Heartland Virus and Hemophagocytic Lymphohistiocytosis in Immunocompromised Patient, Missouri, USA
Abigail L. Carlson
, Daniel M. Pastula, Amy J. Lambert, J. Erin Staples, Atis Muehlenbachs, George Turabelidze, Charles S. Eby, Jesse Keller, Brian Hess, Richard S. Buller, Gregory A. Storch, Kathleen Byrnes, Louis Dehner, Nigar Kirmani, and F. Matthew Kuhlmann
Author affiliations: Veterans Affairs St. Louis Health Care System, St. Louis, Missouri, USA (A.L. Carlson); Washington University School of Medicine, St. Louis (A.L. Carlson, C.S. Eby, J. Keller, B. Hess, R.S. Buller, G.A. Storch, K. Byrnes, L. Dehner, N. Kirmani, F.M. Kuhlmann); Centers for Disease Control and Prevention, Fort Collins, Colorado, USA (D.M. Pastula, A.J. Lambert, J.E. Staples); Centers for Disease Control and Prevention, Atlanta, Georgia, USA (D.M. Pastula, A. Muehlenbachs); Missouri Department of Health and Senior Services, Jefferson City, Missouri, USA (G. Turabelidze)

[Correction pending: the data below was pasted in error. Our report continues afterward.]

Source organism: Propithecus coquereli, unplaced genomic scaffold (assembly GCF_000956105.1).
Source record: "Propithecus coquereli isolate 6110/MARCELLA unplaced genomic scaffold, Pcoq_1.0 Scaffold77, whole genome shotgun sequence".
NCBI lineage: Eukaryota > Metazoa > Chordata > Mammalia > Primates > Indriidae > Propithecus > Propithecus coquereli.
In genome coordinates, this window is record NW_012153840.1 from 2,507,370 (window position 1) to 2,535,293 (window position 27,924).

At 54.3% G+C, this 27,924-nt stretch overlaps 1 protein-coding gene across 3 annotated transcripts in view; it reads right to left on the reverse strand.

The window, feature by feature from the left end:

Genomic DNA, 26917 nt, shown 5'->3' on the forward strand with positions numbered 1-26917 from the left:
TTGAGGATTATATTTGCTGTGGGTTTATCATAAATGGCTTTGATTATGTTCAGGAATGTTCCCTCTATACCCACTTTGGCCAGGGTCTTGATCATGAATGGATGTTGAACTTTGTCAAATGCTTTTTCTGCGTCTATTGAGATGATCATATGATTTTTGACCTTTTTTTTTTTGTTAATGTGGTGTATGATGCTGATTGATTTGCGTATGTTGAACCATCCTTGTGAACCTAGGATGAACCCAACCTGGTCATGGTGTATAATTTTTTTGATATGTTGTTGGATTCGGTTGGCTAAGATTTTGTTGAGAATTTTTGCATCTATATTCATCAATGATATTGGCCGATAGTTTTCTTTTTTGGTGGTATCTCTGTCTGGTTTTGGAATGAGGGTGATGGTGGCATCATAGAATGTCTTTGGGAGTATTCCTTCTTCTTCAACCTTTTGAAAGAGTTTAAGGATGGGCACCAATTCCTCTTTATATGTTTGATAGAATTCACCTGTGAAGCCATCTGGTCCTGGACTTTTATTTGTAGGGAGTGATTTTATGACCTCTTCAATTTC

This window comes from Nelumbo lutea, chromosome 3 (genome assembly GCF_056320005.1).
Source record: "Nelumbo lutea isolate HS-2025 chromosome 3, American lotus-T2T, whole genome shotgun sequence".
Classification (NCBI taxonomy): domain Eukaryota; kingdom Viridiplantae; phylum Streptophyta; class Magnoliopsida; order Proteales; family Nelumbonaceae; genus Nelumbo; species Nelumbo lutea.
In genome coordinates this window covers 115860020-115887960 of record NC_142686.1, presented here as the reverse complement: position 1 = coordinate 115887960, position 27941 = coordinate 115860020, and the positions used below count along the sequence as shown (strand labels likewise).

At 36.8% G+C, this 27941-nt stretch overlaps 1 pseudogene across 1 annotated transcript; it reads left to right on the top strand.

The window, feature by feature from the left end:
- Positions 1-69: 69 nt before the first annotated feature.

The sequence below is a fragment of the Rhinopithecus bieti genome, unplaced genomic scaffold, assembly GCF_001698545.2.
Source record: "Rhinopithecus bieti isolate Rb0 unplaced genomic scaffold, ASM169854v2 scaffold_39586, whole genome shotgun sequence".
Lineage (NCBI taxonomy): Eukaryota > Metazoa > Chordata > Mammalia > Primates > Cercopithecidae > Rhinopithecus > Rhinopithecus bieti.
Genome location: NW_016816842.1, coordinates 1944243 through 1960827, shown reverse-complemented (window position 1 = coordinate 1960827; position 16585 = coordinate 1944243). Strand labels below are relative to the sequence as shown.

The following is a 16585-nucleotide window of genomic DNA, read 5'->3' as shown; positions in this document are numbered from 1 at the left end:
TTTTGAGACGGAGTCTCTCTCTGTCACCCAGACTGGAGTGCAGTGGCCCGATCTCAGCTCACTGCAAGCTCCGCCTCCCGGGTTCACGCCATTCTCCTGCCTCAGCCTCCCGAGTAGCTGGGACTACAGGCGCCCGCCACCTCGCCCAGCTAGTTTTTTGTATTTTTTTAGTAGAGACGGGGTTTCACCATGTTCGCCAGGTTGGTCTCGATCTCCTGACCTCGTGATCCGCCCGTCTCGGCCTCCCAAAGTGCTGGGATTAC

Figure 2. Immunohistochemistry of bone marrow from immunocompromised patient infected with Heartland virus (HRTV), Missouri, USA. Testing of biopsied sample from post–symptom onset day 11 shows extensive positive staining for HRTV antigen, including erythrophagocytosis by an HRTV-antigen–positive cell (arrowhead). Scale bar indicates 20μm.
Page created: April 17, 2018
Page updated: April 17, 2018
Page reviewed: April 17, 2018
The conclusions, findings, and opinions expressed by authors contributing to this journal do not necessarily reflect the official position of the U.S. Department of Health and Human Services, the Public Health Service, the Centers for Disease Control and Prevention, or the authors' affiliated institutions. Use of trade names is for identification only and does not imply endorsement by any of the groups named above.